Medical malpractice is negligence of a healthcare professional, which leads to injury of a patient with whom they have or had a professional relationship.
The category of healthcare professional includes not only doctors, nurses and dentists, but also professionals such as chiropractors, occupational therapists, midwives, social workers and psychologists. Generally, the professional will have had training and will be licensed in their field.
These types of licensed professionals are held to a standard of care for their profession, and when they deviate from it, they may be held liable.
- What is Medical Malpractice Liability?
- What are Some Examples of Medical Malpractice Claims?
- How is Medical Malpractice Proven in a Lawsuit?
- What are Some Common Defenses in a Medical Malpractice Claim?
- What Can I Recover for My Injuries?
- State Limits on Medical Malpractice Recovery
- Do I Need an Attorney?
Medical malpractice liability refers to which person or parties should be held legally responsible for the patient’s injuries.
This is usually the party that breached their duty of care, and was the actual cause of the patient’s injuries. But in some cases, it can be difficult to tell exactly who the liable parties are.
For instance, medical malpractice liability can often involve more than one party. It is possible for medical malpractice liability may be split between both a doctor and nurse whose negligence caused the injury.
For instance, if incorrect instructions were given, or if one professional failed to correct the other, there may be a chance that both parties can be held liable.
A hospital organization can also sometimes be held liable for malpractice, especially in cases where the overall policy or quality of care of the hospital is substandard.
While medical malpractice includes any negligence that occurred during the course of medical treatment, these are some of the most common medical malpractice claims:
- Surgical errors;
- Failure to diagnose, or incorrect diagnosis;
- Failure to treat properly;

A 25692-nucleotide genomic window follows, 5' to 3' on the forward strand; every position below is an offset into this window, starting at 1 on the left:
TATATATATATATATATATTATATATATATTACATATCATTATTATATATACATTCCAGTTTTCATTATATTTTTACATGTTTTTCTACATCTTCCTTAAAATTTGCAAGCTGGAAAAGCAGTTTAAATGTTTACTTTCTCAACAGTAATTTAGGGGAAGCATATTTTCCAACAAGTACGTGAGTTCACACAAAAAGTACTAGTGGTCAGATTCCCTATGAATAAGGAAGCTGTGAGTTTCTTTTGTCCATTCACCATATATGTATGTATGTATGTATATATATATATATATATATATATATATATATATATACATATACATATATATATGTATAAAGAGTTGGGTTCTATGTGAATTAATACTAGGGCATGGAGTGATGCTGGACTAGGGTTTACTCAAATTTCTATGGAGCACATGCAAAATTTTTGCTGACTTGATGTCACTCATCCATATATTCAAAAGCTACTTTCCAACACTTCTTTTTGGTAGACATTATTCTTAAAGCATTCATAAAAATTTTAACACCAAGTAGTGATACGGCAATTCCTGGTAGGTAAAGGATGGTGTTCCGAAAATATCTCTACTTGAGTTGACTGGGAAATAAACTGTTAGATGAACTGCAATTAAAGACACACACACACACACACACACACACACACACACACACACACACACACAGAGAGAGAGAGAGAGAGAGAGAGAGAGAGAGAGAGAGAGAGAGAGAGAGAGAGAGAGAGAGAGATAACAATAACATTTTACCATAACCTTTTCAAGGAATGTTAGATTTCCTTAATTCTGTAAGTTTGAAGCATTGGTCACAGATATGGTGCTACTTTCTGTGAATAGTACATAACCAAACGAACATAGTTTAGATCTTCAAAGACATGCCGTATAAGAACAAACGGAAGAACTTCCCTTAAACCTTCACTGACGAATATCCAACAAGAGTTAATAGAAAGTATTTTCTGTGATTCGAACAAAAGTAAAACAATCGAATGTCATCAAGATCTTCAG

- Unreasonable delay in treatment after diagnosis;
- Misreading of lab results;
- Error in medication prescription;
- Failure to take patient history;
- Anesthesia errors; and/or
- Informed consent: patient wasn’t given enough information about risks of treatment.
Several elements must be established in order to prove liability for medical malpractice:
- The health professional had a professional relationship with the patient;
- The health professional was negligent in some aspect of the patient’s treatment. In other words, they failed to meet the standard of care for their profession;
- This negligence caused injury to the patient; and
- This injury lead to measurable damages to the patient, for example: disability, physical pain, mental pain and suffering, and loss of income.
Additionally, if a lawsuit is brought against a hospital, its negligence in training or supervising the professional must be shown. Local, state or federal agencies that operate hospitals may also be included in the lawsuit.
There are several defenses that are available for healthcare professionals who are accused of medical malpractice. Some defenses that are used in a medical malpractice claim are:
- Contributory Negligence: The professional can claim that they are not solely liable for the patient’s injury, because the patient contributed to his or her injury through their own negligence.
- Statute of Limitations: Many states place time limits on when a claim for medical malpractice can be brought, and the limits can be quite short-usually two years or less. If the healthcare professional can show that the patient discovered the injury at a time when the statute of limitations had already expired, then the case can be dismissed and no claim can be brought against the healthcare provider.
- Absence of Causation: A defendant in a medical malpractice claim can argue that the plaintiff was not injured by the professional’s negligence and the professional was not the actual and proximate cause of the patient’s injury.
Recovery in medical malpractice suits is typically divided into economic and non-economic damages:
- Economic damages reimburse the plaintiff for actual monetary losses suffered. Also called specific or special damages, this amount is easily quantifiable and includes the cost of medical bills, lost wages, and diminished future earnings.
- Non-economic damages represent compensation for the injury itself and are more difficult to quantify. Also called general damages, this form of recovery requires the jury to assign a monetary value to the injury itself, pain and suffering, and any resulting disability or disfigurement.
While economic damages are almost always recoverable, many states impose limits on non-economic damages in medical malpractice cases. These states argue that arbitrarily high damages awards drive up insurance premiums and discourage medical practice.
Other states have gone the opposite route and have actually forbidden caps on non-economic damages. These states argue that legislatively imposed caps on recovery are arbitrary and violate the constitutional right to a trial by jury, and that damages should be assessed by juries on a case-by-case basis.
If you are suffering from injury as the result of treatment by a healthcare professional, and believe the injury resulted from their negligence, you should consider contacting a personal injury lawyer sooner rather than later.
They can first determine whether you are within the statute of limitations for your state, and then can evaluate the details of your case for the possibility of filing a lawsuit for medical malpractice.